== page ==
Sunday morning: take a rideHead to Wharf 3 (21) at Circular Quay. Every 25 to 30 minutes from 6.20am, the half-hour ferry ride shows you the best of Sydney harbour, as the morning sun shines on your journey to Manly. At $13.20 (£8) return it's the cheapest way to get an extensive harbour cruise. When you arrive , stroll across the pedestrianised Corso to Manly Beach – at its best in the morning, without the crowds.

Day two

Go to church

When you return to Circular Quay, wander south to St James' Church (22) at 173 King Street (00 61 2 8227 1300; sjks.org.au; 7.30am-4pm on Sundays). Completed in 1822 this is Sydney's oldest place of worship. For all the heritage, however, it's the three-sided, Aboriginal-influenced stained glass window that dominates the side chapel which sticks in the memory.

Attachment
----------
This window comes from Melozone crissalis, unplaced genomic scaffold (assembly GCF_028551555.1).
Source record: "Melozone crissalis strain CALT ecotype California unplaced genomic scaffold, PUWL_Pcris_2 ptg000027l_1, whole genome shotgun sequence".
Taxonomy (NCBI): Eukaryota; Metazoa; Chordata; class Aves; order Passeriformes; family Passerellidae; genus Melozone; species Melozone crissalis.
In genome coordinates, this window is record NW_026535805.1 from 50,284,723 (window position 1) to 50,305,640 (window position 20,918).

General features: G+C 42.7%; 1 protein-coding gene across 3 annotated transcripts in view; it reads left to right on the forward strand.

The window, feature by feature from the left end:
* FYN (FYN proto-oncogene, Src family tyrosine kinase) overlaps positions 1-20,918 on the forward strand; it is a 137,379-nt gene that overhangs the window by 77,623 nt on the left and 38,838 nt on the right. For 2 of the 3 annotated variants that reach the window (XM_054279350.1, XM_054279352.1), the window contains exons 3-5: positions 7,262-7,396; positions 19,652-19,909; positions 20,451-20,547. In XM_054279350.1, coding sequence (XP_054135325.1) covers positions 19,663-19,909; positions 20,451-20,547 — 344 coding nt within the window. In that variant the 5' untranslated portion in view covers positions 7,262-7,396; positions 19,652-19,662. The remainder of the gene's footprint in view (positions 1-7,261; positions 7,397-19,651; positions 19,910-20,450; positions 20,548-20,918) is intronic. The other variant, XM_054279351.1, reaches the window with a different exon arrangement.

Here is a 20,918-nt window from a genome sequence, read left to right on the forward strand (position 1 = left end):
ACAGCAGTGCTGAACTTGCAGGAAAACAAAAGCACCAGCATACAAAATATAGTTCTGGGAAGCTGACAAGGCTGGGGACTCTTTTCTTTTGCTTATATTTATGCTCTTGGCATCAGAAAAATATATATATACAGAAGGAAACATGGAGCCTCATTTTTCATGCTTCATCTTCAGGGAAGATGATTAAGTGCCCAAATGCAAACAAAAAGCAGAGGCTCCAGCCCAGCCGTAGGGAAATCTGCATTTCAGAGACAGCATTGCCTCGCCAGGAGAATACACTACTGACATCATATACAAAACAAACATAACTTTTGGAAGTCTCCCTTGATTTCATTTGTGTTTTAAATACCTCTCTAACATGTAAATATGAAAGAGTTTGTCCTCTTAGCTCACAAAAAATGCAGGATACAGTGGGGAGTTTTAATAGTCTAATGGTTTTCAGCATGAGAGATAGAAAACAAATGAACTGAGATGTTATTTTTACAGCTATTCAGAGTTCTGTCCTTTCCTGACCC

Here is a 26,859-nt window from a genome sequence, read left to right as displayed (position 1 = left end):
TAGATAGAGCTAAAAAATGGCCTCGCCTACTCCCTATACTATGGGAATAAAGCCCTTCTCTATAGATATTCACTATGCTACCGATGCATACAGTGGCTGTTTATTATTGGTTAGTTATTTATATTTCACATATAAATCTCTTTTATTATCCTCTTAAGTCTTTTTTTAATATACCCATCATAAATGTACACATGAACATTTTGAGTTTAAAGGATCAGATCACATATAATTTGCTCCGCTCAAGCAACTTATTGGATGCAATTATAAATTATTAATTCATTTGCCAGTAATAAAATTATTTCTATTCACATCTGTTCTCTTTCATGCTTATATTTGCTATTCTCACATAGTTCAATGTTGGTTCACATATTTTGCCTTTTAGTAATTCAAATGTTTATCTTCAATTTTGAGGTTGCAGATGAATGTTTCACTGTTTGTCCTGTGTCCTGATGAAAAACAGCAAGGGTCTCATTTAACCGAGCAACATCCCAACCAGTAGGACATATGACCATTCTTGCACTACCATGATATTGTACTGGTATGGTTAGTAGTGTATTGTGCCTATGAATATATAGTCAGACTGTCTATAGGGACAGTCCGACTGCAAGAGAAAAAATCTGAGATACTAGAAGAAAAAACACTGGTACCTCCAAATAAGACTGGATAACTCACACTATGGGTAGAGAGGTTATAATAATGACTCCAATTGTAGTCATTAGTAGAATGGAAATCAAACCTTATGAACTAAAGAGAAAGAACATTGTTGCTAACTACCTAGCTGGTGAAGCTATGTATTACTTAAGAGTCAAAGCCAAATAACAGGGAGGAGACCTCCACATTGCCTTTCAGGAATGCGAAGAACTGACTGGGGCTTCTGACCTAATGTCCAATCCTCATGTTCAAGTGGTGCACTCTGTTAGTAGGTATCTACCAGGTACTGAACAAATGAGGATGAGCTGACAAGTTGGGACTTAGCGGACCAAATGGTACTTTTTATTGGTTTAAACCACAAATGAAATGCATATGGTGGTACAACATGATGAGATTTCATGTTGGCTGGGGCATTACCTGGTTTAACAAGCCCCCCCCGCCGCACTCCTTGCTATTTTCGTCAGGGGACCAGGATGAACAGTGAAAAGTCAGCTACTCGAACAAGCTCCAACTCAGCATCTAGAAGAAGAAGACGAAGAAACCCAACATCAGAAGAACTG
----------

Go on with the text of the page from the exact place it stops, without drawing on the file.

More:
Out to brunch

Stanley Street is lined with people-watching cafés, of which the Giotto Art Café (23) at number 78 (00 61 2 9357 7210) is a little cracker. It acts as a small-scale gallery, with limited edition prints from local artists on the walls, while the $10.50 (£6.50) eggs, toast and bacon is done just the way it should be.

Window shopping

The new Westfield complex (24) on the corner of Market and Pitt Streets is a glitzier replacement for the old collection of seemingly unrelated mini-malls; it opens 10am-6pm on Sundays, longer hours for the rest of the week.